Health care facility managers are urged to get involved in the ICC code development process so they can help shape the next generation of codes affecting health care facilities.
Deanna Martin is senior communications specialist for the American Society for Healthcare Engineering. She can be reached at firstname.lastname@example.org
|Sidebar - Key dates in revision cycle|
According to the International Code Council, the following are key dates for its 2012 revision cycle:
|Sidebar - Getting involved with the ICC process|
The International Code Council (ICC) has a code development process that is open to all interested parties. For the 2012 revision cycle, proposed code changes already have been submitted and have gone through code development hearings.
At these hearings, committee members vote on each proposal and whether to approve as submitted, approve as modified or disapprove. The ICC released a full report on the results of the code development hearings on its website on June 8, and it is now accepting public comments on the report.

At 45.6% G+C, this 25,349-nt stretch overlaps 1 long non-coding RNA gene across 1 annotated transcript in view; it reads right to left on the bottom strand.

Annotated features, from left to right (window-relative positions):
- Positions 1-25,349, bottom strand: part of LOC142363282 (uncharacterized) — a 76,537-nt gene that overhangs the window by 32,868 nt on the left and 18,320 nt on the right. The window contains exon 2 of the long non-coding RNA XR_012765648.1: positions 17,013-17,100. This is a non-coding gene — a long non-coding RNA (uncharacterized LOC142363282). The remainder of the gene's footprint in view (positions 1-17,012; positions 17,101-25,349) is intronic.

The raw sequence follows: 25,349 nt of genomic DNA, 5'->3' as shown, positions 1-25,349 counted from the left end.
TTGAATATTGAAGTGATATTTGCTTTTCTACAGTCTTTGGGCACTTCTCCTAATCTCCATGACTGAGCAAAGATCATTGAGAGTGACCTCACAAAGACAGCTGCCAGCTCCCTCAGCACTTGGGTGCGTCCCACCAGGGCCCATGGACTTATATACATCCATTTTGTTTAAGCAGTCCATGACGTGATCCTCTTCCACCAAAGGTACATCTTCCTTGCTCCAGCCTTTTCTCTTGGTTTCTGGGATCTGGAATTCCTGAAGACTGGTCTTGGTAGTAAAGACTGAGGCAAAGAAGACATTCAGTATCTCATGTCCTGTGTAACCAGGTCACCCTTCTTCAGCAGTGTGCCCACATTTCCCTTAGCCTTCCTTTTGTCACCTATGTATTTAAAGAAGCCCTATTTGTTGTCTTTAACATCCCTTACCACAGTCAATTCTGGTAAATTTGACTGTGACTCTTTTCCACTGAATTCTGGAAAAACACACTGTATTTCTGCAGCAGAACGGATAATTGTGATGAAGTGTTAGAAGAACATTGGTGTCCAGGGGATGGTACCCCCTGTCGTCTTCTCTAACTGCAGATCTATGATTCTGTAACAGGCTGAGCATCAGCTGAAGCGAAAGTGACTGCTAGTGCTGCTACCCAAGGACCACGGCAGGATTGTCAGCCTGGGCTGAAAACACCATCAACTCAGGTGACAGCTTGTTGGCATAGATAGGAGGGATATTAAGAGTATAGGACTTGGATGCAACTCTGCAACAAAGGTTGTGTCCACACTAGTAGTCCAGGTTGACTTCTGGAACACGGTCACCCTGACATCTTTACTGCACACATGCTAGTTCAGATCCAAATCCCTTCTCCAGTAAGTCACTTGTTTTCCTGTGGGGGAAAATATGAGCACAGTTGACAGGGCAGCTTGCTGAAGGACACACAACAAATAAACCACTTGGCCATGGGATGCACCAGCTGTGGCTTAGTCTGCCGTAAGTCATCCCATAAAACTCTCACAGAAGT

To get involved, health facilities managers should read the report on the code development hearings and submit public comments on the committee votes.
Chad Beebe, AIA, SASHE, director of codes and standards for ASHE, advises that comments should not simply say that one agrees or disagrees with the committee votes, but should explain why. Real-world examples of how the changes also would affect health care facilities are also useful, Beebe says.
Comments can propose revisions or modifications to the code change as long as the revisions are within the scope of the original proposal. Public comments will be accepted until Aug. 1. Complete instructions for submitting public comments through the ICC are available on the ICC's website.
In addition to submitting public comments or testifying at the final action hearings, health facilities managers also can help shape the ICC code development process by talking to building officials and ICC voting members in their areas about proposed code changes that would affect health care facilities. For more information on these code proposals, or advice on how to talk to local building officials or become involved with revision efforts during the 2013 cycle, health facilities managers can contact Beebe at email@example.com.